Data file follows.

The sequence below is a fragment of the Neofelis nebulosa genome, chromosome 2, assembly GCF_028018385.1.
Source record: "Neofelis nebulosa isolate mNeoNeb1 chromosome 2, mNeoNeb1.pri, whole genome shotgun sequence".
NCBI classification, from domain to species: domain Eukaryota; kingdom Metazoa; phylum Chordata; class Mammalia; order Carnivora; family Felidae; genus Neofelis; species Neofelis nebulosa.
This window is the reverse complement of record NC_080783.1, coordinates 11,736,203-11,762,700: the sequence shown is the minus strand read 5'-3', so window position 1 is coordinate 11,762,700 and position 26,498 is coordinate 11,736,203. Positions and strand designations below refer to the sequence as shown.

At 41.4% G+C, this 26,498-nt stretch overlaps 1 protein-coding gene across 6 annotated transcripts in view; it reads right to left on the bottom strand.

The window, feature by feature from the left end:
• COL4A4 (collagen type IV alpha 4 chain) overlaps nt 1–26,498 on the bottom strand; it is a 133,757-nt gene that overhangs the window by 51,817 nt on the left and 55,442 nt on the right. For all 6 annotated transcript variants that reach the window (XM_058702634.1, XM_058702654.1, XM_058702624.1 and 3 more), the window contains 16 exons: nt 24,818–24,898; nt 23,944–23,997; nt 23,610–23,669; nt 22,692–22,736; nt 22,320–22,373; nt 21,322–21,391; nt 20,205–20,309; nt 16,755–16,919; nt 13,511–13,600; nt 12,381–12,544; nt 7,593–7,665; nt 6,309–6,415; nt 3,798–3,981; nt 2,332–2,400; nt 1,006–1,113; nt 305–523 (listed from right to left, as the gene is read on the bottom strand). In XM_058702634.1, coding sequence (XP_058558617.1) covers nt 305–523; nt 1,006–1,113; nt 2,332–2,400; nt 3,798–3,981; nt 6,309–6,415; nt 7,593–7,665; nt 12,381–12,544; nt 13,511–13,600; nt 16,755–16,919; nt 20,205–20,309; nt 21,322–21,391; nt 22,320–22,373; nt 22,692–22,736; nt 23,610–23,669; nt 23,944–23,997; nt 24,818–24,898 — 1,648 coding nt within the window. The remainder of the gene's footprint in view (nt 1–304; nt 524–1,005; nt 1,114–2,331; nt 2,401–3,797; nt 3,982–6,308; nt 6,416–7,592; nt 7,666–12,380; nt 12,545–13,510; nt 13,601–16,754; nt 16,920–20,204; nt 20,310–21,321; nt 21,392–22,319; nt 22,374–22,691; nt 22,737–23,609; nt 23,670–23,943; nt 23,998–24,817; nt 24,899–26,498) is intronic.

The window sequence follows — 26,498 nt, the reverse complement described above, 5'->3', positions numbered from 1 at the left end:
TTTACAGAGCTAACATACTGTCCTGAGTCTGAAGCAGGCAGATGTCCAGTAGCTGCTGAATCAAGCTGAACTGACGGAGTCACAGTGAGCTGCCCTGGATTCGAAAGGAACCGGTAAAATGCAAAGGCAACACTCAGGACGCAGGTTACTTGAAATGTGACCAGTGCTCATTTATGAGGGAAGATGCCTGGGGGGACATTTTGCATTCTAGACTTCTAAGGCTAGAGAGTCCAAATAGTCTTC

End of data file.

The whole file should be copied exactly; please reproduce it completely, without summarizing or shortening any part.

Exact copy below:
The sequence below is a fragment of the Neofelis nebulosa genome, chromosome 2, assembly GCF_028018385.1.
Source record: "Neofelis nebulosa isolate mNeoNeb1 chromosome 2, mNeoNeb1.pri, whole genome shotgun sequence".
NCBI classification, from domain to species: domain Eukaryota; kingdom Metazoa; phylum Chordata; class Mammalia; order Carnivora; family Felidae; genus Neofelis; species Neofelis nebulosa.
This window is the reverse complement of record NC_080783.1, coordinates 11,736,203-11,762,700: the sequence shown is the minus strand read 5'-3', so window position 1 is coordinate 11,762,700 and position 26,498 is coordinate 11,736,203. Positions and strand designations below refer to the sequence as shown.

At 41.4% G+C, this 26,498-nt stretch overlaps 1 protein-coding gene across 6 annotated transcripts in view; it reads right to left on the bottom strand.

The window, feature by feature from the left end:
• COL4A4 (collagen type IV alpha 4 chain) overlaps nt 1–26,498 on the bottom strand; it is a 133,757-nt gene that overhangs the window by 51,817 nt on the left and 55,442 nt on the right. For all 6 annotated transcript variants that reach the window (XM_058702634.1, XM_058702654.1, XM_058702624.1 and 3 more), the window contains 16 exons: nt 24,818–24,898; nt 23,944–23,997; nt 23,610–23,669; nt 22,692–22,736; nt 22,320–22,373; nt 21,322–21,391; nt 20,205–20,309; nt 16,755–16,919; nt 13,511–13,600; nt 12,381–12,544; nt 7,593–7,665; nt 6,309–6,415; nt 3,798–3,981; nt 2,332–2,400; nt 1,006–1,113; nt 305–523 (listed from right to left, as the gene is read on the bottom strand). In XM_058702634.1, coding sequence (XP_058558617.1) covers nt 305–523; nt 1,006–1,113; nt 2,332–2,400; nt 3,798–3,981; nt 6,309–6,415; nt 7,593–7,665; nt 12,381–12,544; nt 13,511–13,600; nt 16,755–16,919; nt 20,205–20,309; nt 21,322–21,391; nt 22,320–22,373; nt 22,692–22,736; nt 23,610–23,669; nt 23,944–23,997; nt 24,818–24,898 — 1,648 coding nt within the window. The remainder of the gene's footprint in view (nt 1–304; nt 524–1,005; nt 1,114–2,331; nt 2,401–3,797; nt 3,982–6,308; nt 6,416–7,592; nt 7,666–12,380; nt 12,545–13,510; nt 13,601–16,754; nt 16,920–20,204; nt 20,310–21,321; nt 21,392–22,319; nt 22,374–22,691; nt 22,737–23,609; nt 23,670–23,943; nt 23,998–24,817; nt 24,899–26,498) is intronic.

The window sequence follows — 26,498 nt, the reverse complement described above, 5'->3', positions numbered from 1 at the left end:
TTTACAGAGCTAACATACTGTCCTGAGTCTGAAGCAGGCAGATGTCCAGTAGCTGCTGAATCAAGCTGAACTGACGGAGTCACAGTGAGCTGCCCTGGATTCGAAAGGAACCGGTAAAATGCAAAGGCAACACTCAGGACGCAGGTTACTTGAAATGTGACCAGTGCTCATTTATGAGGGAAGATGCCTGGGGGGACATTTTGCATTCTAGACTTCTAAGGCTAGAGAGTCCAAATAGTCTTC